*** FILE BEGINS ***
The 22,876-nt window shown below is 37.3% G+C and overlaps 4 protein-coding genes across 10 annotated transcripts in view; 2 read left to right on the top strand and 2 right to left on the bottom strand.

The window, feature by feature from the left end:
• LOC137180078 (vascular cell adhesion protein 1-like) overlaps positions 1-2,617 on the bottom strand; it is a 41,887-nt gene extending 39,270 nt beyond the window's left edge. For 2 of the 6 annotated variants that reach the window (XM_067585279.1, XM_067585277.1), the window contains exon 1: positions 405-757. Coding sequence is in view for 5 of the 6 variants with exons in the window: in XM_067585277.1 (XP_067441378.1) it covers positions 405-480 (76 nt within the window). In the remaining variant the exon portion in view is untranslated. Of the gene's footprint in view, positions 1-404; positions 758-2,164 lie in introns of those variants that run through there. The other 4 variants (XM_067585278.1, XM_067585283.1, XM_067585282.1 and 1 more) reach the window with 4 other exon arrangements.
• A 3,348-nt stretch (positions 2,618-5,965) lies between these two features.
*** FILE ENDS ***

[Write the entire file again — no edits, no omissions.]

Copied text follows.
The 22,876-nt window shown below is 37.3% G+C and overlaps 4 protein-coding genes across 10 annotated transcripts in view; 2 read left to right on the top strand and 2 right to left on the bottom strand.

The window, feature by feature from the left end:
• LOC137180078 (vascular cell adhesion protein 1-like) overlaps positions 1-2,617 on the bottom strand; it is a 41,887-nt gene extending 39,270 nt beyond the window's left edge. For 2 of the 6 annotated variants that reach the window (XM_067585279.1, XM_067585277.1), the window contains exon 1: positions 405-757. Coding sequence is in view for 5 of the 6 variants with exons in the window: in XM_067585277.1 (XP_067441378.1) it covers positions 405-480 (76 nt within the window). In the remaining variant the exon portion in view is untranslated. Of the gene's footprint in view, positions 1-404; positions 758-2,164 lie in introns of those variants that run through there. The other 4 variants (XM_067585278.1, XM_067585283.1, XM_067585282.1 and 1 more) reach the window with 4 other exon arrangements.
• A 3,348-nt stretch (positions 2,618-5,965) lies between these two features.